|Sažetak (engleski)|| |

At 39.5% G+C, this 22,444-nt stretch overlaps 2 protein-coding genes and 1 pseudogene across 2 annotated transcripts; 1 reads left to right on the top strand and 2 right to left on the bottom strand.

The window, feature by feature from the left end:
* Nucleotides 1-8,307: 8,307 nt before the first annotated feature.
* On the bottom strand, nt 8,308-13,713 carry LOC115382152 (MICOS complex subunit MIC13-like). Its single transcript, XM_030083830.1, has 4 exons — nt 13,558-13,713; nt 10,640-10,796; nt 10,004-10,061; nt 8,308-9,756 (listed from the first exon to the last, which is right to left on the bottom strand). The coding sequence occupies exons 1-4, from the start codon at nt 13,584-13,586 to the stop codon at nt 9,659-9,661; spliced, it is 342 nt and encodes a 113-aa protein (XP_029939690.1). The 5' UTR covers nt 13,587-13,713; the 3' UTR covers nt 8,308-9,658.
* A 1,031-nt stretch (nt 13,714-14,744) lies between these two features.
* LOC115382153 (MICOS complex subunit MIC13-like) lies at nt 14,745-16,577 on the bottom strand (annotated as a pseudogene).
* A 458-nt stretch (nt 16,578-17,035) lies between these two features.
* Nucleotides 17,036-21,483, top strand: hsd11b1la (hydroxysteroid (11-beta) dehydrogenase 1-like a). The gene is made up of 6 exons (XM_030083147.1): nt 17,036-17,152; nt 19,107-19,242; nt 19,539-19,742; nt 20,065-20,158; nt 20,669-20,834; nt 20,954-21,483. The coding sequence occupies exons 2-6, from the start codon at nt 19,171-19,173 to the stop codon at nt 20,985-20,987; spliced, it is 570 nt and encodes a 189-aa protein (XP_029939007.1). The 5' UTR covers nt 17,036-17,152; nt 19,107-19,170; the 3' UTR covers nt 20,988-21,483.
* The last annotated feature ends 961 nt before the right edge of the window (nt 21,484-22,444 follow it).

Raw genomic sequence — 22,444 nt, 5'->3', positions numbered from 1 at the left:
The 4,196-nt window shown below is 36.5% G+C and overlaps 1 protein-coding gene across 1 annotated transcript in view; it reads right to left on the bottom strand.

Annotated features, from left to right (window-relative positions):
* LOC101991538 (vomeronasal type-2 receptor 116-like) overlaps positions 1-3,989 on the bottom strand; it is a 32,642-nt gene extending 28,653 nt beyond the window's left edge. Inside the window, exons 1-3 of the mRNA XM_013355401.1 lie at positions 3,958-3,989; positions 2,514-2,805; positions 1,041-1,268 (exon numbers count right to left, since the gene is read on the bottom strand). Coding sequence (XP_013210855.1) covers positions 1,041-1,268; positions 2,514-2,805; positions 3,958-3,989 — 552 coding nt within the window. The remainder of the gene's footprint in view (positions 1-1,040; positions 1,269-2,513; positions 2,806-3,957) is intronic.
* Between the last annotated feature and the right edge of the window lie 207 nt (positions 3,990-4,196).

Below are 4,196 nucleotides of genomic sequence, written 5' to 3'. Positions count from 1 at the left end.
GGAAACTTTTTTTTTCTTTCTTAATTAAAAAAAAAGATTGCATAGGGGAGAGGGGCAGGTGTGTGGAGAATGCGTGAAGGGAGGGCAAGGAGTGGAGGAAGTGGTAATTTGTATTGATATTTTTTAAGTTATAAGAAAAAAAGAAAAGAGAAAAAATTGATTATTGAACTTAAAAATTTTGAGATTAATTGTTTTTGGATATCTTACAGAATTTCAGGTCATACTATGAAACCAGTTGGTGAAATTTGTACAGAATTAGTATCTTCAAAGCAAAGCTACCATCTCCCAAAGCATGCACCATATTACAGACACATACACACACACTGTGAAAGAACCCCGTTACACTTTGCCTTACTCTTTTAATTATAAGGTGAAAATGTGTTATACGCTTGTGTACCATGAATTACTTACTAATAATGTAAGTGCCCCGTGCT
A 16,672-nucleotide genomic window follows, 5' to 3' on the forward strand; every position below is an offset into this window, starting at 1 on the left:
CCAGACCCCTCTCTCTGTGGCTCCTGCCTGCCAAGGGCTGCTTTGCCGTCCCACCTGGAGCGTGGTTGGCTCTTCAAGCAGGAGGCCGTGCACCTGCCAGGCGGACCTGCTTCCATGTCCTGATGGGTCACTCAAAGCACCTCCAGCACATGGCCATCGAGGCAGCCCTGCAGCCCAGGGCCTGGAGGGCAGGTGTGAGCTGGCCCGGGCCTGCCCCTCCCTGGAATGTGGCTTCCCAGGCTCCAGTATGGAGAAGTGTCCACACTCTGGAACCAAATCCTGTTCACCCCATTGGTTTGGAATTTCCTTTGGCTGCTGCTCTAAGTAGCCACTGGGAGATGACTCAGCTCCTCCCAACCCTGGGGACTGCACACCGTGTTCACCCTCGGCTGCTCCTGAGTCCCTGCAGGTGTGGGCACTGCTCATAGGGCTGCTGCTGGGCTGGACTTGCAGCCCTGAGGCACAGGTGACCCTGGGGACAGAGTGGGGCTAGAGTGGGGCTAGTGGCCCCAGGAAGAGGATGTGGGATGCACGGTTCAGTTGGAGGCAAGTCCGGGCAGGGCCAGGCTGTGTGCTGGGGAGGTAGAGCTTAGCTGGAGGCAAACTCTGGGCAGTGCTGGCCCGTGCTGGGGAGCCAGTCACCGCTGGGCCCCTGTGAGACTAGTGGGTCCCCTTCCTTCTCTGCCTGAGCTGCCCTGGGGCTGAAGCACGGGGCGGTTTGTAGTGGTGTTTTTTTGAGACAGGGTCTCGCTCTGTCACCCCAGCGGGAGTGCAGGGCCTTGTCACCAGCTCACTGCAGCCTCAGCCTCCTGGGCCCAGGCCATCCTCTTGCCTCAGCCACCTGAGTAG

Background: Over the past two decades, various novel disease-modifying drugs for multiple sclerosis (MS) have been approved. However, there is high variability in the patient response to the available medications, which is hypothesized to be partly attributed to genetics. Objectives: To conduct a systematic review of the current literature on the pharmacogenomics of MS therapy. Methods: A systematic literature search was conducted using PubMed/MEDLINE database searching for articles investigating a role of genetic variation in response to disease-modifying MS treatments, published in the English language up to October 9th, 2018. PRISMA guidelines for systematic reviews were applied. Studies were included if they investigated response or nonresponse to MS treatment defined as relapse rate, by expanded disability status scale score or based on magnetic resonance imaging. The following data were extracted: first author's last name, year of publication, PMID number, sample size, ethnicity of patients, method, genes, and polymorphisms tested, outcome, significant associations with corresponding P-values and confidence intervals, response criteria, and duration of the follow-up period. Results: Overall, 48 articles published up to October 2018, evaluating response to interferon-beta, glatiramer acetate, mitoxantrone, and natalizumab, met our inclusion criteria and were included in this review. Among those, we identified 42 (87.5%) candidate gene studies and 6 (12.5%) genome-wide association studies. Existing pharmacogenomic evidence is mainly based on the results of individual studies, or on results of multiple studies, which often lack consistency. In recent years, hypothesis-free approaches identified novel candidate genes that remain to be validated. Various study designs, including the definition of clinical response, duration of the follow-up period, and methodology as well as moderate sample sizes, likely contributed to discordances between studies. However, some of the significant associations were identified in the same genes, or in the genes involved in the same biological pathways. Conclusions: At the moment, there is no available clinically actionable pharmacogenomic biomarker that would enable more personalized treatment of MS. More large-scale studies with uniform design are needed to identify novel and validate existing pharmacogenomics findings. Furthermore, studies investigating associations between rare variants and treatment response in MS patients, using next-generation sequencing technologies are warranted.